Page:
Supervise vs. Monitor
A reader wants to know if there’s a difference between the verbs supervise and monitor.
Both are synonyms for the act of overseeing the execution of a task or activity. Some speakers use them interchangeably, but they do differ in connotation.
Supervise implies more interaction than monitor. Supervisors have the responsibility of informing and directing, while monitors observe without instructing.
A person who supervises children is expected to step in if they behave contrary to expectations; a person or machine engaged in monitoring an activity is not generally expected to deal directly with a problem, but to alert a person in charge.
The noun form for supervise is supervisor; monitor serves as noun as well as verb. A supervisor is always human; a monitor may be a human being or a machine.
Monitor comes from Latin monere, “to warn.” It’s the monitor’s job to warn someone that some activity is not proceeding according to plan.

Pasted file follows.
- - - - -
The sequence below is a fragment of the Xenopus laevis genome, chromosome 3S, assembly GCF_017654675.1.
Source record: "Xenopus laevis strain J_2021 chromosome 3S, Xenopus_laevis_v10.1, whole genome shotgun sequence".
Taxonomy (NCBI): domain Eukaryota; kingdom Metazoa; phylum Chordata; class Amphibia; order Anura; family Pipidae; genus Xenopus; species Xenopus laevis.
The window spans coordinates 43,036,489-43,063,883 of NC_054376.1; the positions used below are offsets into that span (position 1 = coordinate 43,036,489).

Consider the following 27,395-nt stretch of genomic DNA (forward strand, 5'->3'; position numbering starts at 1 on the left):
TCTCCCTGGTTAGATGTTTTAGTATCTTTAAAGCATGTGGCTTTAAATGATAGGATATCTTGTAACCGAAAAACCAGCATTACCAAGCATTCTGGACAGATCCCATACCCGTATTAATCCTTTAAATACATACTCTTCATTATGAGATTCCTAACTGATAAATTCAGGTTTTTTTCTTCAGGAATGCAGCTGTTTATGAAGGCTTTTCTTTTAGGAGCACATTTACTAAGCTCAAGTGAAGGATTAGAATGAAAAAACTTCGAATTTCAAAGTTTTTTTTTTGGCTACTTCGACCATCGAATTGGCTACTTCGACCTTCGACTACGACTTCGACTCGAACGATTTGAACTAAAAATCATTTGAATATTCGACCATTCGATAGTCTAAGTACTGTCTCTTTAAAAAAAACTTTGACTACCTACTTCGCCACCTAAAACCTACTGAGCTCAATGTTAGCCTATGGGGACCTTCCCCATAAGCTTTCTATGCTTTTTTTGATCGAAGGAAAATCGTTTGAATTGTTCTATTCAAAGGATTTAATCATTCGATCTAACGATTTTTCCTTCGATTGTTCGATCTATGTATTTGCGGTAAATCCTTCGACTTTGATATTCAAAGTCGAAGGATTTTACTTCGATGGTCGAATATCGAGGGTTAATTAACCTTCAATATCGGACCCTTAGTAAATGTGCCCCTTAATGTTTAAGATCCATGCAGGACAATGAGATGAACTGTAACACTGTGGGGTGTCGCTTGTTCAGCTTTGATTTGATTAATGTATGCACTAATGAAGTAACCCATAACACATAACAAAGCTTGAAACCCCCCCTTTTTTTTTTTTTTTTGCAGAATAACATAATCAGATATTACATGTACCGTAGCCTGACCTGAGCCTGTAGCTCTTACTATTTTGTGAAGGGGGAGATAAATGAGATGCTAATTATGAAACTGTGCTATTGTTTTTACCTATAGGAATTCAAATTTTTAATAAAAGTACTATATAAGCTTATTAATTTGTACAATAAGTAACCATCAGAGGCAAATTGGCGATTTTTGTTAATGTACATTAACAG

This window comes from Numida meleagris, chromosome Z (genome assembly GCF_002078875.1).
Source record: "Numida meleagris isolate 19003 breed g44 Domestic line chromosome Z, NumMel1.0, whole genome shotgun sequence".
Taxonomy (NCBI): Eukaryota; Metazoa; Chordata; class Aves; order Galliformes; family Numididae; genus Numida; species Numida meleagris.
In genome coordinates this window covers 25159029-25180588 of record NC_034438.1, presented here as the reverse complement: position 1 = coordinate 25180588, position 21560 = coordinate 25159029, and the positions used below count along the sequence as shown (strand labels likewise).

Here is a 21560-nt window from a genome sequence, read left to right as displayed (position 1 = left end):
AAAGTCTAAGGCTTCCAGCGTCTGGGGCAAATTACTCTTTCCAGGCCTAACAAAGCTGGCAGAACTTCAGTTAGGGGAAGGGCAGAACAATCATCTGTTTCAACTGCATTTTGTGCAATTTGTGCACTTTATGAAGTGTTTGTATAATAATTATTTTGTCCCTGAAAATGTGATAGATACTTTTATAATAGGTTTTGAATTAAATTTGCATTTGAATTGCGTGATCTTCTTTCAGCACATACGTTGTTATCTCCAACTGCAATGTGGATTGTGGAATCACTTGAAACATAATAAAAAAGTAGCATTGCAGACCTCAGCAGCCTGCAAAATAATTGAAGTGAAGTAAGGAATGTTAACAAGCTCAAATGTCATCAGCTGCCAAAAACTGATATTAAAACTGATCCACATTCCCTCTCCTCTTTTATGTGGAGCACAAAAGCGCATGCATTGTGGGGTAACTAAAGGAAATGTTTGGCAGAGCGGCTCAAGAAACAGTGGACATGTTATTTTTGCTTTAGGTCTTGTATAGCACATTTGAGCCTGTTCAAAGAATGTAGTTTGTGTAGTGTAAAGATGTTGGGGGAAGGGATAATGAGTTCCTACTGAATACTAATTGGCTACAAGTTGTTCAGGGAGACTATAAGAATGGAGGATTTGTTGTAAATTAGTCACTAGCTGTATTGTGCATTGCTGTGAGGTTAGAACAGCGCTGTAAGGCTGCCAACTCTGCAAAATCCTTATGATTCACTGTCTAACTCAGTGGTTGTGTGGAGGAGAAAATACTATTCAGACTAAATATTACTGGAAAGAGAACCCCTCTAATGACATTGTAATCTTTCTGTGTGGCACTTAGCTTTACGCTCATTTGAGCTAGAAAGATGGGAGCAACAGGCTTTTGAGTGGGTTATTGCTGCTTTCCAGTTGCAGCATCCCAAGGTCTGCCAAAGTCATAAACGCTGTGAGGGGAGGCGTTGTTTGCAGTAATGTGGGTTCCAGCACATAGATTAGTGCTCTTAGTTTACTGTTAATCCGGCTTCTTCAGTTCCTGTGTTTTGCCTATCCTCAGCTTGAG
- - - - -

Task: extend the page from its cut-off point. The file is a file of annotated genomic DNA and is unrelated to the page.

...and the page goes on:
You might monitor your utility bills by keeping track of the monthly increases and decreases.
The Yankees also will monitor what the Brewers do with Rickie Weeks, who could be beaten out at second base by Scooter Gennett.
Just asking a child to monitor their own behavior will increase the behavior that you want and reduce the behavior you do not want to see.
Sometimes a monitor may be expected to act, but only in an extreme situation requiring immediate attention.
Police expected to monitor Rizzuto funeral visitation closely
Another noun for the person who oversees the work of others is overseer, a word which can bear a negative connotation.
Historically, an overseer was in charge of slaves or, in Australia, a band of convicts.
In modern Australian usage, an overseer is the manager of a sheep station or other rural property. In American usage, an Overseer is a member of a university governing board, or a religious leader.
In general American usage, however, overseer is still strongly associated with slavery; think Jonas Wilkerson in Gone With the Wind.
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